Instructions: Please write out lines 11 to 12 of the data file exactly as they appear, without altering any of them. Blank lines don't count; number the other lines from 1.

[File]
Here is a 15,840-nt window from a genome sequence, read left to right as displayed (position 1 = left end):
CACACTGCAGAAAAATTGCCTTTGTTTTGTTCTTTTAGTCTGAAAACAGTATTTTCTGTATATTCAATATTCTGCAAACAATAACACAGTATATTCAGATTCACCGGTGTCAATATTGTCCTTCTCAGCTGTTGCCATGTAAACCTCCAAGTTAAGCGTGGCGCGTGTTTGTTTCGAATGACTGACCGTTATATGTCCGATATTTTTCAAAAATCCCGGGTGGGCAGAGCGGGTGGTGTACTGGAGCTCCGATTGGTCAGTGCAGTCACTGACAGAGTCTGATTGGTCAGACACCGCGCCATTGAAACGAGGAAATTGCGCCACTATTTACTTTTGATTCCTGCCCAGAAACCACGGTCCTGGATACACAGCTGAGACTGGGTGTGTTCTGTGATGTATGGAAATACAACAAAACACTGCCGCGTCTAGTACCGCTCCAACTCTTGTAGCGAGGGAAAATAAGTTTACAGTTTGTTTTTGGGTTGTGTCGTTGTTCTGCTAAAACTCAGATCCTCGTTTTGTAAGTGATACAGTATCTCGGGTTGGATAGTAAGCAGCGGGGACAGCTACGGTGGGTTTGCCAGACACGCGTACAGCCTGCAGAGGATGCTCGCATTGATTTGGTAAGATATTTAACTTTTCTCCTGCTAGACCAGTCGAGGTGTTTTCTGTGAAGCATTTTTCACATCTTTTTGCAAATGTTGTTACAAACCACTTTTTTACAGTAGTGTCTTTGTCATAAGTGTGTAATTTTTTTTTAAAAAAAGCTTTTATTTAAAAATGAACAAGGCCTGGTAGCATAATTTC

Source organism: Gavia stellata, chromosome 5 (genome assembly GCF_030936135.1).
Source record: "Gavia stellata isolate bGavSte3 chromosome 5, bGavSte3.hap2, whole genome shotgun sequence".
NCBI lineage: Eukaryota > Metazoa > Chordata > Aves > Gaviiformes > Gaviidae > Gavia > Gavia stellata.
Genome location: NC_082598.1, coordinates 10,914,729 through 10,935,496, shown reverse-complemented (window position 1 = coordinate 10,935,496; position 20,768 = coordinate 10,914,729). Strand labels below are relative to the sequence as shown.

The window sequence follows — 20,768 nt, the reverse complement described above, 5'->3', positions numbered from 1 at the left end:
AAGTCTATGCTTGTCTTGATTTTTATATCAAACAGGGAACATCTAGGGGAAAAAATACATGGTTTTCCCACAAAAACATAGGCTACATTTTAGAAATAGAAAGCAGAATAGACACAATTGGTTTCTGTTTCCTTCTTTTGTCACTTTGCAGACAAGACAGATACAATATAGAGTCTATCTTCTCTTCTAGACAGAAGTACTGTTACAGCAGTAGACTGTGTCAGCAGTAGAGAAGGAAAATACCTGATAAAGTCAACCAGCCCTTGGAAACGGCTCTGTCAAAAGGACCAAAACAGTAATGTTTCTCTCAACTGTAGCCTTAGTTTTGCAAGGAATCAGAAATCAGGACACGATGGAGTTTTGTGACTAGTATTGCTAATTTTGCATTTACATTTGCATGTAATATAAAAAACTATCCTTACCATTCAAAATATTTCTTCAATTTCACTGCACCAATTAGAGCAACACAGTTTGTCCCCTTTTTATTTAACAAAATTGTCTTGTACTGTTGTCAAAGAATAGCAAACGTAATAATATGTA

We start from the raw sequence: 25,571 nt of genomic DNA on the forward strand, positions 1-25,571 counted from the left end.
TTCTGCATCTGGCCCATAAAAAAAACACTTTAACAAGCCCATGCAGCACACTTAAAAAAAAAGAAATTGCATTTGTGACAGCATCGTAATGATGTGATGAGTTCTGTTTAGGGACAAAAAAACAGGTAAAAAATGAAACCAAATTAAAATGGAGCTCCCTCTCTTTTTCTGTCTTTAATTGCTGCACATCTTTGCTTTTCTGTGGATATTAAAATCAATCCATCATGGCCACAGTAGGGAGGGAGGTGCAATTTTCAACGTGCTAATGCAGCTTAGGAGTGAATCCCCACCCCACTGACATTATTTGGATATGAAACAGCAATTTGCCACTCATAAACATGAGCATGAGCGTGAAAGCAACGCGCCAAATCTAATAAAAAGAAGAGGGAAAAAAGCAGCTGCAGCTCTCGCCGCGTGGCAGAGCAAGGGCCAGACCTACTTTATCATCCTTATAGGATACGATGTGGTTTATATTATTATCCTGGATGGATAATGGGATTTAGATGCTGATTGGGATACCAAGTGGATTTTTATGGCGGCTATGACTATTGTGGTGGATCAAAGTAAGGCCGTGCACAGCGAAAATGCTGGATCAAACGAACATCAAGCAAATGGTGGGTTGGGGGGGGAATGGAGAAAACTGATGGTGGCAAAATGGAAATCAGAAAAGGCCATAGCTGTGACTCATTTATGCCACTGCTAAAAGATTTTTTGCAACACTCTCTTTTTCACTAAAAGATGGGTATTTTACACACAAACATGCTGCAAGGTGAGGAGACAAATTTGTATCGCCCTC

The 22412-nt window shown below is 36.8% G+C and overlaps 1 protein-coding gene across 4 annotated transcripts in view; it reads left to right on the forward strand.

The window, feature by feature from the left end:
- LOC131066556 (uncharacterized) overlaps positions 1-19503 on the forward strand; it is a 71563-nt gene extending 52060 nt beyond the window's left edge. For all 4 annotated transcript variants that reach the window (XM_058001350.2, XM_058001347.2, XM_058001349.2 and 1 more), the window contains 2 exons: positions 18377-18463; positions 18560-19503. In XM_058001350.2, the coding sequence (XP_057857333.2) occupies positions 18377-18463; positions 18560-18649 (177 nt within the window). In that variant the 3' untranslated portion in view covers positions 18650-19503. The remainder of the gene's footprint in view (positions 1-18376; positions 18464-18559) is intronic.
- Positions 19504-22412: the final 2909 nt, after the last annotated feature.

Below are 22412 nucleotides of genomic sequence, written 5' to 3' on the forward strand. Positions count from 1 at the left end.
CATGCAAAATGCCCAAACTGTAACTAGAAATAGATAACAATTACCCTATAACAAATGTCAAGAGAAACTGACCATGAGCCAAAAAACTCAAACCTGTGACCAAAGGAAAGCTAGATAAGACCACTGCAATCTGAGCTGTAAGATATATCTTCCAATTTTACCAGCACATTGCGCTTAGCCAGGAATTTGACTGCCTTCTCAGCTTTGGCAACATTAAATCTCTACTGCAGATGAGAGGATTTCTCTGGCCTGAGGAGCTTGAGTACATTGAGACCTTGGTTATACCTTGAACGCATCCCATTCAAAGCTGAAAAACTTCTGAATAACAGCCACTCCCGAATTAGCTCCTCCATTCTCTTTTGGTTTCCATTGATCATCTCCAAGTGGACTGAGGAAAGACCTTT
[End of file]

The 22412-nt window shown below is 36.8% G+C and overlaps 1 protein-coding gene across 4 annotated transcripts in view; it reads left to right on the forward strand.

The window, feature by feature from the left end: